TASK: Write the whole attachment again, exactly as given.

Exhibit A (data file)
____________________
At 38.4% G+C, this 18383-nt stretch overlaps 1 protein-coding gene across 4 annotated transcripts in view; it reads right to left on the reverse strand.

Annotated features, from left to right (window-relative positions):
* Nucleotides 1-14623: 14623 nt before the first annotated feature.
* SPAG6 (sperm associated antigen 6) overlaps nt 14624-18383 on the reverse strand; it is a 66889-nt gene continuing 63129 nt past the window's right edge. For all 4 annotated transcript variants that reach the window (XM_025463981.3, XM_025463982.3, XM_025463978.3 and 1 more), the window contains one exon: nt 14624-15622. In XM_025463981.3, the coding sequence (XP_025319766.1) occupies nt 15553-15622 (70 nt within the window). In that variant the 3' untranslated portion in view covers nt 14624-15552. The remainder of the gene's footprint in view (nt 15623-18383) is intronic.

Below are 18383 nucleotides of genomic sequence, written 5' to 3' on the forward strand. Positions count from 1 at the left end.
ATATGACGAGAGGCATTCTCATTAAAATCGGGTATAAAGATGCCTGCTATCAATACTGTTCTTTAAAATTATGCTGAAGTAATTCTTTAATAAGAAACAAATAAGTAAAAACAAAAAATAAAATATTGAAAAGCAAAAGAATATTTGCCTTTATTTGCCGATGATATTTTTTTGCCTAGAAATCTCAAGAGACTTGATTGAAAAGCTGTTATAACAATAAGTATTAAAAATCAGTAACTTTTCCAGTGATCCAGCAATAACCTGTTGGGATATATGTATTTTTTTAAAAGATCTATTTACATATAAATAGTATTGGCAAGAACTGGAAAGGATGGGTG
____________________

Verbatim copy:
At 38.4% G+C, this 18383-nt stretch overlaps 1 protein-coding gene across 4 annotated transcripts in view; it reads right to left on the reverse strand.

Annotated features, from left to right (window-relative positions):
* Nucleotides 1-14623: 14623 nt before the first annotated feature.
* SPAG6 (sperm associated antigen 6) overlaps nt 14624-18383 on the reverse strand; it is a 66889-nt gene continuing 63129 nt past the window's right edge. For all 4 annotated transcript variants that reach the window (XM_025463981.3, XM_025463982.3, XM_025463978.3 and 1 more), the window contains one exon: nt 14624-15622. In XM_025463981.3, the coding sequence (XP_025319766.1) occupies nt 15553-15622 (70 nt within the window). In that variant the 3' untranslated portion in view covers nt 14624-15552. The remainder of the gene's footprint in view (nt 15623-18383) is intronic.

Below are 18383 nucleotides of genomic sequence, written 5' to 3' on the forward strand. Positions count from 1 at the left end.
ATATGACGAGAGGCATTCTCATTAAAATCGGGTATAAAGATGCCTGCTATCAATACTGTTCTTTAAAATTATGCTGAAGTAATTCTTTAATAAGAAACAAATAAGTAAAAACAAAAAATAAAATATTGAAAAGCAAAAGAATATTTGCCTTTATTTGCCGATGATATTTTTTTGCCTAGAAATCTCAAGAGACTTGATTGAAAAGCTGTTATAACAATAAGTATTAAAAATCAGTAACTTTTCCAGTGATCCAGCAATAACCTGTTGGGATATATGTATTTTTTTAAAAGATCTATTTACATATAAATAGTATTGGCAAGAACTGGAAAGGATGGGTG